When our mission presidents changed, everything else changed too.
My first seven months as a missionary for the Church of Jesus Christ of Latter-day Saints in the geographic region of Philadelphia, Pennsylvania, had been headed by President Wagstaff, a Washington-based Mormon businessman. Wagstaff had a dry wit, a soothing voice, and a way of speaking that could both inspire you and leave you beyond sleepy. I had had three interviews with him during my time there, where I sat down and told him of my mission, of my personal progress, of my worthiness and obedience in following the mission rules. He had a way of looking right into my soul and seeing me there, and he could tell I was in pain. He left me with counsel about taking care of myself and focusing on my relationship with God. He was kind and understanding and good.
And then his missionary service was over, and he was replaced by President Michie, a silver-haired salesman from Utah. Michie had a constant smile and a jovial joking nature. He turned everything into a joke and a competition. The first time I met him, he spoke to a large group of dozens of missionaries and, in order to inspire us to spice up our work, he told us he was launching “Operation: Cleveland.”
“Elders and Sisters, I recently learned that Cleveland’s missionaries are getting more missionaries than we are!” He spoke loudly from the podium. “That’s just unacceptable! Cleveland! What is in Cleveland. We are in Philadelphia, the birthplace of our nation, the home of the Declaration of Independence and the Liberty Bell! We can beat Cleveland!” He pounded a fist on the wooden desk in front of him as he spoke. “So we are launching Operation: Cleveland! The group of missionaries here who can get the most baptisms, the ones who beat the Cleveland average, will be invited to my home for a pizza party! You have one month to baptize as many people as you can!”
Even then, I was baffled, as saving souls through baptism somehow felt like selling used cars. But Michie had to come in and stake a claim, inspire others, rejuvenate with energy just like he was taking over as CEO of a company that had been struggling. It was worth trying out. After all, I had only had a few baptisms in my entire mission, and a third of my time was nearly over.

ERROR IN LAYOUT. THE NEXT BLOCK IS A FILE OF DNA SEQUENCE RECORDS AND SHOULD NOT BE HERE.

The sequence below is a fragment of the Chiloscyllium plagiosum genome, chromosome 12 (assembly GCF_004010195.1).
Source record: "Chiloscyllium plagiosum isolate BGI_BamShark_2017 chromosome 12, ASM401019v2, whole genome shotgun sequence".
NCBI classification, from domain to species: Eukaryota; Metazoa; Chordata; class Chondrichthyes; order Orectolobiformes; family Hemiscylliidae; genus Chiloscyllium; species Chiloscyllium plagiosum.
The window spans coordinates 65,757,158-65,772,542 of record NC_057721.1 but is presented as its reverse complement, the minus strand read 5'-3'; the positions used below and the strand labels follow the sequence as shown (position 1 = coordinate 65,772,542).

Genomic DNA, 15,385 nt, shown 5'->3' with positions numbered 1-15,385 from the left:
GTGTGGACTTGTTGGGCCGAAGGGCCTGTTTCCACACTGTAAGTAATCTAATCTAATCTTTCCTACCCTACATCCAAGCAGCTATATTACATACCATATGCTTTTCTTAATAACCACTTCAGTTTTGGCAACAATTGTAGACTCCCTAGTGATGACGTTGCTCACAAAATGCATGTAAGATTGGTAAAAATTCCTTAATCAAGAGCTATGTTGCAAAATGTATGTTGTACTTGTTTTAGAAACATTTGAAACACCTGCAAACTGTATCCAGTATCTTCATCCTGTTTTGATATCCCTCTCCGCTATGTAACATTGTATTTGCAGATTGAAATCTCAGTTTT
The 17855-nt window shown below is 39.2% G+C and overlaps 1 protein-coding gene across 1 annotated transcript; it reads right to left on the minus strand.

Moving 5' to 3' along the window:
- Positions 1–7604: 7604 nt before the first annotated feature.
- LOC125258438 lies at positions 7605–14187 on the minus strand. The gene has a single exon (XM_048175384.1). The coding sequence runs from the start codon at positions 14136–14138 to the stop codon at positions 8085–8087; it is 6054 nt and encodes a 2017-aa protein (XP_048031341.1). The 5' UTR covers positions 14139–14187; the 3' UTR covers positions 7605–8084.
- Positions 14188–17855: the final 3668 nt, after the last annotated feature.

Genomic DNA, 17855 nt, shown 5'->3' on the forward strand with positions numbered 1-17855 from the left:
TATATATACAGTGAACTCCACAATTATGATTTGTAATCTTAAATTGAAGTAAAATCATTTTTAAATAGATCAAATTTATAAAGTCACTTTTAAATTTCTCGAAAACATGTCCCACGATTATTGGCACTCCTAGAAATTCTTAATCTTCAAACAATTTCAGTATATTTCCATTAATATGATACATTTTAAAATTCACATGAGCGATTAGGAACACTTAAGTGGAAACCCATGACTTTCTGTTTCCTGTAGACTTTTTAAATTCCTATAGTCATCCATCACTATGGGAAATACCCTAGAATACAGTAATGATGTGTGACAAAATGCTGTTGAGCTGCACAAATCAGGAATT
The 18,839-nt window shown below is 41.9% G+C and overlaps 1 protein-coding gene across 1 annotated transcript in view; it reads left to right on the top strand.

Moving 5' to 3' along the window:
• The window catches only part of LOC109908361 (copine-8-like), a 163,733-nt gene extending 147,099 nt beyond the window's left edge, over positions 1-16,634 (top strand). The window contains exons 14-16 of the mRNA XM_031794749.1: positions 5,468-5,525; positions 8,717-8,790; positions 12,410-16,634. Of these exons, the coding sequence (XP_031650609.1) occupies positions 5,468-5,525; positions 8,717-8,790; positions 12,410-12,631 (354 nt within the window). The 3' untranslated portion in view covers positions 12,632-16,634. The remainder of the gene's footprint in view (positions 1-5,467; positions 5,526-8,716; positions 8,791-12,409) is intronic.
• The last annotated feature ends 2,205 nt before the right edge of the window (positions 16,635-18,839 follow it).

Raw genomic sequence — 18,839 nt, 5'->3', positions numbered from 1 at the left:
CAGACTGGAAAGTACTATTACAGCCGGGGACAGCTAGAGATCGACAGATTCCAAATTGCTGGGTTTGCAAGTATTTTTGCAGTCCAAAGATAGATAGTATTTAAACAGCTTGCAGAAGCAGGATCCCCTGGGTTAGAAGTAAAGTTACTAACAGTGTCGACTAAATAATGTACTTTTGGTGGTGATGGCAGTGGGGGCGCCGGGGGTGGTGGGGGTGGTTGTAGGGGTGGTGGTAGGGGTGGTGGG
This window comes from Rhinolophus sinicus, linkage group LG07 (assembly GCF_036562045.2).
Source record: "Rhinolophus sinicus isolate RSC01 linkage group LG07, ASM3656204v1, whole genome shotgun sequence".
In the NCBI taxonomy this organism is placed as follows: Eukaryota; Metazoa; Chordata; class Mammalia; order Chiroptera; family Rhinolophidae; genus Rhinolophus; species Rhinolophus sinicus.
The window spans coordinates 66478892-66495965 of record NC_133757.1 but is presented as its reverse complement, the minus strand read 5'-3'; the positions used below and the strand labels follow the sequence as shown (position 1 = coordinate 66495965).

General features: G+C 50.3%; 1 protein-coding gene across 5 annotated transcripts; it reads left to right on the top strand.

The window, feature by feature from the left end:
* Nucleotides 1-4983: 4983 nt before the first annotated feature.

As so one day, I got a shocking call. I was being sent from Salisbury, Maryland, where I had been struggling with depression and apathy, and I was being sent north to Newark, Delaware, where some other companionships were being disrupted in an “emergency transfer”. Transfers were held every few months or so, but emergency transfers only took place when there was either a medical emergency or a missionary was being disciplined (sometimes sent home) for a serious rule breach. This was the latter.
It took me a few days to figure out what had happened. Two missionaries in Newark, Elders Schurr and Thomas, had been assigned two brand new missionaries to train. But Schurr and Thomas, who lived in different apartments, had been lazy and complacent about their missionary work, and the new elders were growing frustrated. So one night, when Schurr and Thomas had decided to go to a baseball game instead of doing missionary work, someone filed a complaint with the mission presidency, and Michie needed to shake things up. The new missionaries were moved out of the area, and two other elders were sent in to make repairs. I was now being sent to Newark to be companions with Elder Schurr while the new elder was being sent to Salisbury with Elder Black. I was surprised, but happy. I needed a change.
Elder Schurr turned out to be a massive jerk. He was short and squat with bright red hair and a perpetually angry expression. When left alone, he could relax and focus on whatever project he was working on (a puzzle, a video game, a book, all not authorized within missionary rules), but he seemed annoyed at general conversation, and downright mean when it came to missionary work. On top of that, he felt angry and humiliated by the emergency transfer itself, and seemed to blame me for it. He had four months left on his mission, and he had no wanted to go home now, but stayed, knowing he would feel humiliated by his family were he to leave early.